In the fourth episode of my Bantam Tools milling machine video series, I show how to create a double-sided printed circuit board (PCB) for fast and easy prototyping.
To view parts 1 - 3 click the links below.
In an effort to create a reason for why someone might need a double-sided PCB, I threw together a quick-and-dirty Internet of Things (IoT) sensor using an ESP8266 and an MCP9808 temperature sensor. As to be expected, I used KiCad to create the PCB. In a sense, I created a sort of “temperature sensor throwie.”
If you would like to create your own version of this throwie or use it as the basis for your own IoT sensor design, you are more than welcome to download the schematic, layout files, and code from the following GitHub repository:
If you are curious about the electrical design, it can be found in PDF form here.
You will need to mill your own board or send out the KiCad layout files for production by a professional manufacturer. If you want solder mask and silkscreen, you will need to run a new set of gerbers from within KiCad.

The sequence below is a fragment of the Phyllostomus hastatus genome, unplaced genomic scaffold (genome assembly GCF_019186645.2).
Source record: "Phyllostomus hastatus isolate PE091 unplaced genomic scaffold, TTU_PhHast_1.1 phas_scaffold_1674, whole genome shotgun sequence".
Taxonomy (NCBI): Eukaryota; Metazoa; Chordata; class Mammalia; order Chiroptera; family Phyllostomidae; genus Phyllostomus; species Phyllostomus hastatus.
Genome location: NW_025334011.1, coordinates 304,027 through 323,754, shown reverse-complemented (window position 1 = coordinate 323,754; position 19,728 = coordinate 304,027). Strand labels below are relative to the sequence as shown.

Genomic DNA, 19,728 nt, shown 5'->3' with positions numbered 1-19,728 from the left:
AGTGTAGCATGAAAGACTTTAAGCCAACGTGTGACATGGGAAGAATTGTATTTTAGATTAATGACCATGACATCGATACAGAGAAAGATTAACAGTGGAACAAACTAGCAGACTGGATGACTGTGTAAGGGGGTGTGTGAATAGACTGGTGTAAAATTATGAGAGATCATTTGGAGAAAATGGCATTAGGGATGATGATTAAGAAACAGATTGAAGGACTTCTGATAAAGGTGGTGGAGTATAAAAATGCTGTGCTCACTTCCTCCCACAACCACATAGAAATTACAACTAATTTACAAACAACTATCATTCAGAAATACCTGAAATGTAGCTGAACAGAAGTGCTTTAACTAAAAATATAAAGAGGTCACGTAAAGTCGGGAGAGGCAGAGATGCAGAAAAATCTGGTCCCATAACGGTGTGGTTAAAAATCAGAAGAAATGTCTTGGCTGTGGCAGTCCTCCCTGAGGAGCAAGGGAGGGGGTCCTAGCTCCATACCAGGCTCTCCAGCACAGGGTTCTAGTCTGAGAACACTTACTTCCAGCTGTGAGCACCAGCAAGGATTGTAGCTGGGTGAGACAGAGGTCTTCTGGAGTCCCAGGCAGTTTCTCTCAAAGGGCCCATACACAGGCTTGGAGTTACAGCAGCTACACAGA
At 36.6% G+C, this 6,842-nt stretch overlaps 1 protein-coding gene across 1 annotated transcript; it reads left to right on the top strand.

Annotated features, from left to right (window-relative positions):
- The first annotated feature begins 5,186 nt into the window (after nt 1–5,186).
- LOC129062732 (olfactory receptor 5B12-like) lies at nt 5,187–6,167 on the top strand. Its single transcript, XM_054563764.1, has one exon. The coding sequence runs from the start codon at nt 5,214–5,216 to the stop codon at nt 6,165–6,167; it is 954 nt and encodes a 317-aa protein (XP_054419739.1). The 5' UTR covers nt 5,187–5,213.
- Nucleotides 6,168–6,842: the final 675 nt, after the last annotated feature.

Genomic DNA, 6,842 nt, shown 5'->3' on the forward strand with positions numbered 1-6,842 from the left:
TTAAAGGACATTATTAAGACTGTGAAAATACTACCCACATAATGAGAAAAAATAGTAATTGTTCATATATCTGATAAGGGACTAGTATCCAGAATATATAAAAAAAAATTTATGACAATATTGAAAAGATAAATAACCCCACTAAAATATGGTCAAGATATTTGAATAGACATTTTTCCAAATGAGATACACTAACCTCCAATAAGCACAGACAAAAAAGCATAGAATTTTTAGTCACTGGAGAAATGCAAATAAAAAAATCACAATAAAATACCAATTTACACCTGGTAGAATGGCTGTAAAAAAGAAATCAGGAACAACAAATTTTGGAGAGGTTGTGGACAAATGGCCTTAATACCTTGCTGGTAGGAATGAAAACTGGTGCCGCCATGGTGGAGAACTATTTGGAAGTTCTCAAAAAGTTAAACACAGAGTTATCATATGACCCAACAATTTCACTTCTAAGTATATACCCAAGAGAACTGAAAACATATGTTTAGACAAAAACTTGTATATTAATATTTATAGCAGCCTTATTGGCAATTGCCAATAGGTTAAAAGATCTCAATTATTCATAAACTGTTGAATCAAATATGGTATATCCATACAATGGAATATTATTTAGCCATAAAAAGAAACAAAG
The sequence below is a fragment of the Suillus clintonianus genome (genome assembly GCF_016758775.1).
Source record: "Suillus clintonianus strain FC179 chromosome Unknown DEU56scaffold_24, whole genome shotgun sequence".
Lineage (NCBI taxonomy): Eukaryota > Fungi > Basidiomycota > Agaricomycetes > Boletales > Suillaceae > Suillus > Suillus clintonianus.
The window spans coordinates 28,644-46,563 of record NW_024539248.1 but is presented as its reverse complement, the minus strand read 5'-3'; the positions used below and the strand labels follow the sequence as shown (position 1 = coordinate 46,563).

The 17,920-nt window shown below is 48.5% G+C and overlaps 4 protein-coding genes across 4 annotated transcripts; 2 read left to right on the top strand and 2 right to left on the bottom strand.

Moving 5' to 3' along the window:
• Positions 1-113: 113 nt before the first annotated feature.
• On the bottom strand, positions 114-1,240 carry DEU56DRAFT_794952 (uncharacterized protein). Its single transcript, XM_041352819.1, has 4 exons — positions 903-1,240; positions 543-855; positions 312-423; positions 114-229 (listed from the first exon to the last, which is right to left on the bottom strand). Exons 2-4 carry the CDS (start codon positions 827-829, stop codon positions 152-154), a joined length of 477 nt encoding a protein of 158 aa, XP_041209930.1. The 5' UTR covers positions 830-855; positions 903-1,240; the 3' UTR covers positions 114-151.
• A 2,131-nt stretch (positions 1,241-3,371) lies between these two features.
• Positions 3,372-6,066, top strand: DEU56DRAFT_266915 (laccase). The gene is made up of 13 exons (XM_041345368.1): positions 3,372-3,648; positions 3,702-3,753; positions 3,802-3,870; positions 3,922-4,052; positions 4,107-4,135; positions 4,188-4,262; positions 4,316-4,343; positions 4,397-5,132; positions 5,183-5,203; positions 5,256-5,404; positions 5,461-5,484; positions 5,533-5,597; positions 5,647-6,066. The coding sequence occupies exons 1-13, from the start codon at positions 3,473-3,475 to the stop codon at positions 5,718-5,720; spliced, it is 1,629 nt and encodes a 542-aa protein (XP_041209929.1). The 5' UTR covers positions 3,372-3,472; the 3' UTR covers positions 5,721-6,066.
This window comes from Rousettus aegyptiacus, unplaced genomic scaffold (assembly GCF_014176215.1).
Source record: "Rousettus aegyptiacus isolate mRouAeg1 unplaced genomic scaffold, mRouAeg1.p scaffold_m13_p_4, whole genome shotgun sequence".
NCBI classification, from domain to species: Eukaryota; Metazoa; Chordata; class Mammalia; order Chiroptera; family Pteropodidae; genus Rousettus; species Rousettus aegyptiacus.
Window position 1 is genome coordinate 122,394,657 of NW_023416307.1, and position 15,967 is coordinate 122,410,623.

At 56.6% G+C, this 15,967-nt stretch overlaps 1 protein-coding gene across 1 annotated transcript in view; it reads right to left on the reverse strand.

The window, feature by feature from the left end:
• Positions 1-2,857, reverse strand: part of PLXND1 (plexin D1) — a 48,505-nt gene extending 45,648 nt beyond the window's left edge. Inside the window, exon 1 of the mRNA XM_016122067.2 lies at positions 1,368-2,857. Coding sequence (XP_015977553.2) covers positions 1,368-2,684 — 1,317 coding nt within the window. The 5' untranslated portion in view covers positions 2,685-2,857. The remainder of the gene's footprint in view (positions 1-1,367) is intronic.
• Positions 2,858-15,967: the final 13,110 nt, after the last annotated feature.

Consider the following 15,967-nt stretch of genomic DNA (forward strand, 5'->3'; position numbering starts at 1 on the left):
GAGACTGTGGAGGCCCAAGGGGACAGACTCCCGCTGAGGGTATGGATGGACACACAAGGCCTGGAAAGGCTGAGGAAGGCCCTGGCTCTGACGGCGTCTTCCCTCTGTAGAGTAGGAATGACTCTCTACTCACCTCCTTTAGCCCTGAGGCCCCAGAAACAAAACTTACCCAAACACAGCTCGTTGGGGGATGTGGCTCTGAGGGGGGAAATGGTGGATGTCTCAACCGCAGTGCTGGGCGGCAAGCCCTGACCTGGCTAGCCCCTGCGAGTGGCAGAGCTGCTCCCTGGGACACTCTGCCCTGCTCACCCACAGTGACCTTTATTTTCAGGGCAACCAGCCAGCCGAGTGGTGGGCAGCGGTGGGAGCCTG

Next, order the parts found in the bill of materials (BOM) and solder them to the board. You will need to connect a Serial-to-USB converter to upload code to the board.
Press and hold both buttons. Release the RESET button while still holding the PROG button. After 1-2 seconds, release the PROG button. This will put the ESP8266 in bootloader/programming mode. From here, you can upload the esp8266-temp-get.ino Arduino sketch found in the Firmware section of the repository. Don’t forget to update the WiFi SSID and password along with your server’s IP address.
With Python installed, run the server.py program found in the Software section of the repository. This will run a simple web server that listens for HTTP requests on your computer. Plug in power to the ESP8266, and it should connect to your network. After a moment, it will sample temperature from the sensor and send that to your web server. Temperature readings should be printed to the console.
And there you have it! A fast prototype of an IoT device that transmits temperature data over WiFi to a local server.